Landing  in Warsaw’s Frédéric Chopin airport is really something. When you arrive, not having visited the Polish capital since the fall of the Iron Curtain, you are immersed in a total shock.  The thing that strikes me most, after almost 30 years, is the energy that flows through the city. Everybody seems busy, on his or her way, or at work.  The city has the charm of a working man’s capital. A bit raw but also very honest in the impression it leaves on you.

Since I am here for work, that atmosphere suits me perfectly. I am here to find out more about the potential for German Nearshore and Polish onshore . German nearshore opportunities in Eastern Europe or elsewhere are slim. With a very competitive market domestically, the past 15 years has seen many fashionable destinations come up in Eastern Europe. Unfortunately, the low prices do not always match the envisioned quality. This indicates that although there is a significant demand for high quality nearshore services, there is also a lot of skepticism around delivery quality. In Poland, the destination of choice is Krakow, but that market seems to be saturated.

Today, I am visiting Webhelp’s operations in Warszaw, located right on the outskirts of the city and close to the airport. Immediately, the energy that we saw in the city springs to life. The welcome is enthusiastic and the site tour is very interesting, filled with proud achievements. Listening in and looking at the backoffice conversations, a highly dedicated workforce with a good grasp of the German language and culture is evident.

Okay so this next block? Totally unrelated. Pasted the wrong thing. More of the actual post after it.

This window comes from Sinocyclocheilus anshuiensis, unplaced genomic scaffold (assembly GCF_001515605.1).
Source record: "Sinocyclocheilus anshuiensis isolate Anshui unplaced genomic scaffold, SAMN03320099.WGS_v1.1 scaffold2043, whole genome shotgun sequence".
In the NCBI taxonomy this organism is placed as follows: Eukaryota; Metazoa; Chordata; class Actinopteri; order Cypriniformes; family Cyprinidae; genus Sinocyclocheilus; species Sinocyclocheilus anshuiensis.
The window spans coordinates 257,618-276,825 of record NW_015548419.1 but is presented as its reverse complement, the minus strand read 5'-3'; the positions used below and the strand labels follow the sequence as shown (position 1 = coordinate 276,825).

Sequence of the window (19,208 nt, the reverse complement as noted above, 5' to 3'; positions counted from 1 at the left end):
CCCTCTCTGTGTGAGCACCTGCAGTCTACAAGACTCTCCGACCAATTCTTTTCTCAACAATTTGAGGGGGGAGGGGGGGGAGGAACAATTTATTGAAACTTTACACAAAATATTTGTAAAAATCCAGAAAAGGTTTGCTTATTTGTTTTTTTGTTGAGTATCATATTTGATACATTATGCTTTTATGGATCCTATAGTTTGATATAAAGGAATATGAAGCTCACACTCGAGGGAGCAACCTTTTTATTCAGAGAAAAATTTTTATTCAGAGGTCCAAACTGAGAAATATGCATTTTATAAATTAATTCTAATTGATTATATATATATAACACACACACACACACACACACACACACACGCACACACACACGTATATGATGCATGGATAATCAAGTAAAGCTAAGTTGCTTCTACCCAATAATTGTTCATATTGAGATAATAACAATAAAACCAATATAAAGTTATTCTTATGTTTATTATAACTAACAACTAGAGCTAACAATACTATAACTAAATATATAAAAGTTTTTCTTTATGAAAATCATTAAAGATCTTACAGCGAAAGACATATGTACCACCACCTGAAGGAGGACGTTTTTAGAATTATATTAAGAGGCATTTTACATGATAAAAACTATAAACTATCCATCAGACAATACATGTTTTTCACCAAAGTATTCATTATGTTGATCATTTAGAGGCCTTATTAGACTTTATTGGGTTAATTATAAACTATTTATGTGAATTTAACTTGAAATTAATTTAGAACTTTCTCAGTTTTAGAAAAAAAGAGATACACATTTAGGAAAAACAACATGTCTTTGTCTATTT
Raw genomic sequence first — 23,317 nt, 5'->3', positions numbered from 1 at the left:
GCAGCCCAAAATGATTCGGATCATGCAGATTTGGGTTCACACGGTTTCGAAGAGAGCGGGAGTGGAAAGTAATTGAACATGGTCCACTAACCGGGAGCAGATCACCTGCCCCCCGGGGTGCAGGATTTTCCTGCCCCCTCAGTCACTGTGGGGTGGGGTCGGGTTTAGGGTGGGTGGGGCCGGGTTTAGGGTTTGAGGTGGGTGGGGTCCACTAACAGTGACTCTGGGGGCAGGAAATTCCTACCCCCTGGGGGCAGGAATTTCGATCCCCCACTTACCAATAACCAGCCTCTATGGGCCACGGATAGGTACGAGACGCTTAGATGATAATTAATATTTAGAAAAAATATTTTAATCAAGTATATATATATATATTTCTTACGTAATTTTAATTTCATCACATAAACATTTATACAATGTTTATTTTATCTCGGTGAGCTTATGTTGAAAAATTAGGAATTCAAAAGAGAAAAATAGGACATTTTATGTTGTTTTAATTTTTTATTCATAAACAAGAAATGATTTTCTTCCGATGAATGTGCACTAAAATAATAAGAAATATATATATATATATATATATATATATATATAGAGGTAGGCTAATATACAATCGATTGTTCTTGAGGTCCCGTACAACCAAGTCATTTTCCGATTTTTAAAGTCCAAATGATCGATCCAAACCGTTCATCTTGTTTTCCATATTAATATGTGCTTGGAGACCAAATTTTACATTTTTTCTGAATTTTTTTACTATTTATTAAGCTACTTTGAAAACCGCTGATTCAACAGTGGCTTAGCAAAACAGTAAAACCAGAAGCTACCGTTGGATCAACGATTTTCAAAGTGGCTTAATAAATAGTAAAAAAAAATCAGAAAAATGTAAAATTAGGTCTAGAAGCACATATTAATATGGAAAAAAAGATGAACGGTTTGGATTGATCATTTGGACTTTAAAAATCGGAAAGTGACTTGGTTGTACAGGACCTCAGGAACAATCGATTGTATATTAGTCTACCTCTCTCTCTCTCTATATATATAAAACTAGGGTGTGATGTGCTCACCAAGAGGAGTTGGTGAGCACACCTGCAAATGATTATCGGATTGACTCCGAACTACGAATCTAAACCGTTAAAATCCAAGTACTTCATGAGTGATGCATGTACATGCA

During lunch where obviously Pierogi is the featured main (good!) we see a new fata morgana arise. A couple of hundred seats we can fill easily, we discuss. But then the dream is cruelly shattered; it will take a year to fill that demand. But there is good news as well. People like the work, stay very long and remain motivated. That means new growth, although slow, will continue and create a high quality solution. So maybe not ideal, but still a very good supporting option.

Our second question is: what are the Polish domestic market options. The response is once again very realistic, we’re told that it may not be the best option to house Polish domestic business in a capital. In this sense Poland is no different from other European countries. We discuss several other good options and feel once more positive about the future.

It is a breath of fresh air to see a “can do” mentality with a lot of realism combined with high levels of energy, making us feel very positive about business opportunities for contact centers in Warszaw.

At the airport I buy a bottle of Bison Vodka and together with the Pierogi I had before it’s my only encounter with the ‘traditional’ Poland I have seen during my trip. This is far from a bad thing though, as I genuinely like the ‘new’ Poland with all its great potential. I’ll be back soon.